Consumer Protection Flashcards Preview

Home economics > Consumer Protection > Flashcards

Flashcards in Consumer Protection Deck (33)

Two most important consumer laws

1. Sale of Goods and Supply of Services Act 1980

2. Consumer Information Act 1978


1. Sale of Goods and Supply of Services Act 1980

Under this Act, all goods should:

-Be of merchantable quality - fit to be sold and in perfect condition.

-Be fit for their purpose - an electric kettle should boil water.

-Be as described - goods must match the description given on the label, advertisement or by the salesperson eg. 'waterproof.'

-Correspond with samples - if a sample is used to advertise or sell an item, the item must match the sample. Eg. a suite of furniture.

Services such as dry cleaning, hairdressing, car repairs, etc. are also covered by this Act.


What is the consumer entitled to expect under the Sale of Goods and Supply of Services Act 1980? (for services such as drying cleaning, hairdressing, car repairs, etc.)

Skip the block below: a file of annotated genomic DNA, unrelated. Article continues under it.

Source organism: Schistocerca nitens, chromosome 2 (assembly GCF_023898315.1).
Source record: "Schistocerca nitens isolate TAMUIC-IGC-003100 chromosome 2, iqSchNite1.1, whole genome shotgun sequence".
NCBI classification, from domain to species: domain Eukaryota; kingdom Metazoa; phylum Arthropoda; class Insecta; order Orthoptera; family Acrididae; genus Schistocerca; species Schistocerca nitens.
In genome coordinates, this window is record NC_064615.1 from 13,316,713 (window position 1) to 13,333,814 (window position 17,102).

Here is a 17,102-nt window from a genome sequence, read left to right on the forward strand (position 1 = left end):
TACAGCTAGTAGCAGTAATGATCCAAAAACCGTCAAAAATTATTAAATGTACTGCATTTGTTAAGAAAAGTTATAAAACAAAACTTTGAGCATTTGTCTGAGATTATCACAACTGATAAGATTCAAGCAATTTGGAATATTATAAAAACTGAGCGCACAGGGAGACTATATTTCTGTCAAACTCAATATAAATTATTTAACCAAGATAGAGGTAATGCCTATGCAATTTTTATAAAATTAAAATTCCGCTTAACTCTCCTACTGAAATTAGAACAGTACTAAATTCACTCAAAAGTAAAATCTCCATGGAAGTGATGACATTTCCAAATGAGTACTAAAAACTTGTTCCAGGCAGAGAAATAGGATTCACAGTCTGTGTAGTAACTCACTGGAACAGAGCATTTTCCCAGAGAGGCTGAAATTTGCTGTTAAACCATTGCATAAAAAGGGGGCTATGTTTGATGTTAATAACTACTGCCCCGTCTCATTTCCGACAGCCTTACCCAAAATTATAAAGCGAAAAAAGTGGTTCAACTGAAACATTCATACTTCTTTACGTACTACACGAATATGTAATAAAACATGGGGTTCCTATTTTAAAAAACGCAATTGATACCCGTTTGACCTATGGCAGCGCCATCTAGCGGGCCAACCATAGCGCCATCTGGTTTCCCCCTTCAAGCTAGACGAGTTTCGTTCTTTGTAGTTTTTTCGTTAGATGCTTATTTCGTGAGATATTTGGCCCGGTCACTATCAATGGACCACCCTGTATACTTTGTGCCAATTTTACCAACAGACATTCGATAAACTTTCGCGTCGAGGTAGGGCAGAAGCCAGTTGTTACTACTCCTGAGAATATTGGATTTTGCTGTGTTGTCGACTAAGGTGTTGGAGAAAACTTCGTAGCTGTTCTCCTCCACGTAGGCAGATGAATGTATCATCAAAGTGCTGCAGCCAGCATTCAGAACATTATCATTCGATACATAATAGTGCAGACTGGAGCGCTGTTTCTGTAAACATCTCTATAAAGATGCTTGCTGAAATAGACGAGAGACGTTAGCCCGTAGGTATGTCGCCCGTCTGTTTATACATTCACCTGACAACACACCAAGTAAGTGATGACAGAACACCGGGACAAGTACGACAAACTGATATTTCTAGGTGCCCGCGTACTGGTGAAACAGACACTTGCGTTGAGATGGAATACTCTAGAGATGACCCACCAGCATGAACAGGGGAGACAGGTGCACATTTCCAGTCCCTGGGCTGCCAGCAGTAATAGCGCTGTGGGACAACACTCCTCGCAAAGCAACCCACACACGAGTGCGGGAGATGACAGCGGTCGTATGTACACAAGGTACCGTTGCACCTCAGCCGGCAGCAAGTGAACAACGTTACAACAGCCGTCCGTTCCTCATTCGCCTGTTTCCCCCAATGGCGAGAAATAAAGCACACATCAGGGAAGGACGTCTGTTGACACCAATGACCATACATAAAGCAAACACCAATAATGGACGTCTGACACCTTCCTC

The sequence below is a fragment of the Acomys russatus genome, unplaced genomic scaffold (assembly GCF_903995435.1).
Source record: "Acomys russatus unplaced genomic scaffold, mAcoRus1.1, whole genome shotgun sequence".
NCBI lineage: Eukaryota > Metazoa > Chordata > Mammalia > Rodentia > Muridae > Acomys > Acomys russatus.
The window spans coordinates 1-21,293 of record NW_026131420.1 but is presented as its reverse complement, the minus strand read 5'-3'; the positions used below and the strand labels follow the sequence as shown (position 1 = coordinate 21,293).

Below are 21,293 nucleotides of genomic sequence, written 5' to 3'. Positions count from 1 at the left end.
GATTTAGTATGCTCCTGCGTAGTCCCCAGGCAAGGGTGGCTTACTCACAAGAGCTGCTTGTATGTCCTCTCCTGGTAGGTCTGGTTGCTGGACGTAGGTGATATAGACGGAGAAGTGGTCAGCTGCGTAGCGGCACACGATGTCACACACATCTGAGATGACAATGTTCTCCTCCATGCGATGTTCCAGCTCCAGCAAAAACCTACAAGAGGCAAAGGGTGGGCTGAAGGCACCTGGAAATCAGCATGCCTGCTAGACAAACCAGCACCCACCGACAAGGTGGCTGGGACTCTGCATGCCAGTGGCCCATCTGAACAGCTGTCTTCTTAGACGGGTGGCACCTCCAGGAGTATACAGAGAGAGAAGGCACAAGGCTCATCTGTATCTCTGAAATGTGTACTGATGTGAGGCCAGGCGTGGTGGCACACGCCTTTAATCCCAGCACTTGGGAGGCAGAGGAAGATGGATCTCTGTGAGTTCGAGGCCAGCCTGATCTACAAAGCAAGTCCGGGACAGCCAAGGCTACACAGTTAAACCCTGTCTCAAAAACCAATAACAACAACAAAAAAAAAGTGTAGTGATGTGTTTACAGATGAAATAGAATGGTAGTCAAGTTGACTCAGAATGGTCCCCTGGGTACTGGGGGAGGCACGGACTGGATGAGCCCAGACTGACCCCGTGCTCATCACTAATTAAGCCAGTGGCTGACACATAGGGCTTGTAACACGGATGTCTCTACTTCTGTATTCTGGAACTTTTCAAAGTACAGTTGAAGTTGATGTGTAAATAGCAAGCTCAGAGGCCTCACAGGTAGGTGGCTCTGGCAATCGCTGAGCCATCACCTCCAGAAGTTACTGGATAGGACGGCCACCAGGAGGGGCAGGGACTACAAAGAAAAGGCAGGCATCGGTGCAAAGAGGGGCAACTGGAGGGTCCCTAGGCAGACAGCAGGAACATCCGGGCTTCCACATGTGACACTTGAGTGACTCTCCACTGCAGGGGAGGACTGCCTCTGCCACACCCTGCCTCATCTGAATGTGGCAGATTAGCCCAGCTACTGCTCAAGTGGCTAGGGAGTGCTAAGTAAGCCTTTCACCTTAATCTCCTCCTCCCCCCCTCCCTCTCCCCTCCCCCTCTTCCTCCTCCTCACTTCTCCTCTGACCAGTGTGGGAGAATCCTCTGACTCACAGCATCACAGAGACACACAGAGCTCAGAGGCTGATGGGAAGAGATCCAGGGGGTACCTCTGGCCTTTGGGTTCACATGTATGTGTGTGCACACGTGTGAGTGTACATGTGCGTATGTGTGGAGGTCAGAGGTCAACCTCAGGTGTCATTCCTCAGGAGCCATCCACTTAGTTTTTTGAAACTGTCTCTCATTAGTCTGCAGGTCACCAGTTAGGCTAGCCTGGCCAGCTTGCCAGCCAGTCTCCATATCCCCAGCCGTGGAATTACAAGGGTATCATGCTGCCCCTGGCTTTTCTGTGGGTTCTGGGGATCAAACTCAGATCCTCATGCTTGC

-The supplier has the necessary skill to provide the service.

-The supplier will provide the service with proper care and diligence.

-Materials used will be sound. (Safe and working)

-Any goods supplied for this service will be of merchantable quality.


What is a guarantee?

A guarantee is an extra bonus to the consumer. It is a promise by the manufacturer that he/she will make good any faults in an item for a specific period of time after purchase.

If goods or services are faulty, the consumer is entitled to compensation - a refund, repair or replacement.


What are the 3 Rs?

Refund, repair or replacement


What does caveat emptor mean?

Let the buyer beware.


When are you not covered by guarantees?

-Not covered if you misused the goods or ignored advice from seller.

-Not covered if you simply changed your minds.

-Not covered if the fault was pointed out to you before sale, eg. goods marked as 'seconds' or 'slightly imperfect'


Other points to consider about guarantees.

-Not obliged to accept a credit note in place of a refund, repair or replacement.

-Cheque stubs or credit card statements are acceptable proof of purchase.

-If you buy on credit during a sale or you lose or rent goods, you are protected by the Sale of Goods and Supply of Services Acf 1980.